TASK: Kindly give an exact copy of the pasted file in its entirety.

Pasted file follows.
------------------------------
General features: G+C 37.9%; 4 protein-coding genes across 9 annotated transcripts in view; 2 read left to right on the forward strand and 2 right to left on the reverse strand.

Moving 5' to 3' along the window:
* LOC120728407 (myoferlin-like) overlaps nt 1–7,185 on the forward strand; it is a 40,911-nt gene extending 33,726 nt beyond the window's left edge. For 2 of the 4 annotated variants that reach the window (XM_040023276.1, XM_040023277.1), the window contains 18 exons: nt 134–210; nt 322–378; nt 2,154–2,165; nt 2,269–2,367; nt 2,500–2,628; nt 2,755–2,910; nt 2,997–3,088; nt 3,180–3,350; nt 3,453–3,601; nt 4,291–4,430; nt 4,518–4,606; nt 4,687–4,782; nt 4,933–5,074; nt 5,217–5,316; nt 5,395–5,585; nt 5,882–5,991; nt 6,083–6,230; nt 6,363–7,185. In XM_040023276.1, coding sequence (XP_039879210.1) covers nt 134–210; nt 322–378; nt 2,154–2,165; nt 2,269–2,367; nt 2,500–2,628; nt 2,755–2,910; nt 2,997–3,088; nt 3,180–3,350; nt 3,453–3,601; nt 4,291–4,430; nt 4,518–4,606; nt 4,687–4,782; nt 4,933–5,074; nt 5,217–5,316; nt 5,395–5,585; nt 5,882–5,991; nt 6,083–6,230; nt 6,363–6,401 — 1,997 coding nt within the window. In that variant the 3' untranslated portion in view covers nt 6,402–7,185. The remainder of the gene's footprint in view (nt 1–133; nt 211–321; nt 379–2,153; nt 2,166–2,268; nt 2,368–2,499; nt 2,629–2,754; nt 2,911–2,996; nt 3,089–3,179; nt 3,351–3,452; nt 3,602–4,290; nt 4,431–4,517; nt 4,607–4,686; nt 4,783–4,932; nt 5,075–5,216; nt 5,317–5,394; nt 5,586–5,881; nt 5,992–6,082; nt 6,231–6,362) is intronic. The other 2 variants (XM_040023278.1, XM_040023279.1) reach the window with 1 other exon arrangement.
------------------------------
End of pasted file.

General features: G+C 37.9%; 4 protein-coding genes across 9 annotated transcripts in view; 2 read left to right on the forward strand and 2 right to left on the reverse strand.

Moving 5' to 3' along the window:
* LOC120728407 (myoferlin-like) overlaps nt 1–7,185 on the forward strand; it is a 40,911-nt gene extending 33,726 nt beyond the window's left edge. For 2 of the 4 annotated variants that reach the window (XM_040023276.1, XM_040023277.1), the window contains 18 exons: nt 134–210; nt 322–378; nt 2,154–2,165; nt 2,269–2,367; nt 2,500–2,628; nt 2,755–2,910; nt 2,997–3,088; nt 3,180–3,350; nt 3,453–3,601; nt 4,291–4,430; nt 4,518–4,606; nt 4,687–4,782; nt 4,933–5,074; nt 5,217–5,316; nt 5,395–5,585; nt 5,882–5,991; nt 6,083–6,230; nt 6,363–7,185. In XM_040023276.1, coding sequence (XP_039879210.1) covers nt 134–210; nt 322–378; nt 2,154–2,165; nt 2,269–2,367; nt 2,500–2,628; nt 2,755–2,910; nt 2,997–3,088; nt 3,180–3,350; nt 3,453–3,601; nt 4,291–4,430; nt 4,518–4,606; nt 4,687–4,782; nt 4,933–5,074; nt 5,217–5,316; nt 5,395–5,585; nt 5,882–5,991; nt 6,083–6,230; nt 6,363–6,401 — 1,997 coding nt within the window. In that variant the 3' untranslated portion in view covers nt 6,402–7,185. The remainder of the gene's footprint in view (nt 1–133; nt 211–321; nt 379–2,153; nt 2,166–2,268; nt 2,368–2,499; nt 2,629–2,754; nt 2,911–2,996; nt 3,089–3,179; nt 3,351–3,452; nt 3,602–4,290; nt 4,431–4,517; nt 4,607–4,686; nt 4,783–4,932; nt 5,075–5,216; nt 5,317–5,394; nt 5,586–5,881; nt 5,992–6,082; nt 6,231–6,362) is intronic. The other 2 variants (XM_040023278.1, XM_040023279.1) reach the window with 1 other exon arrangement.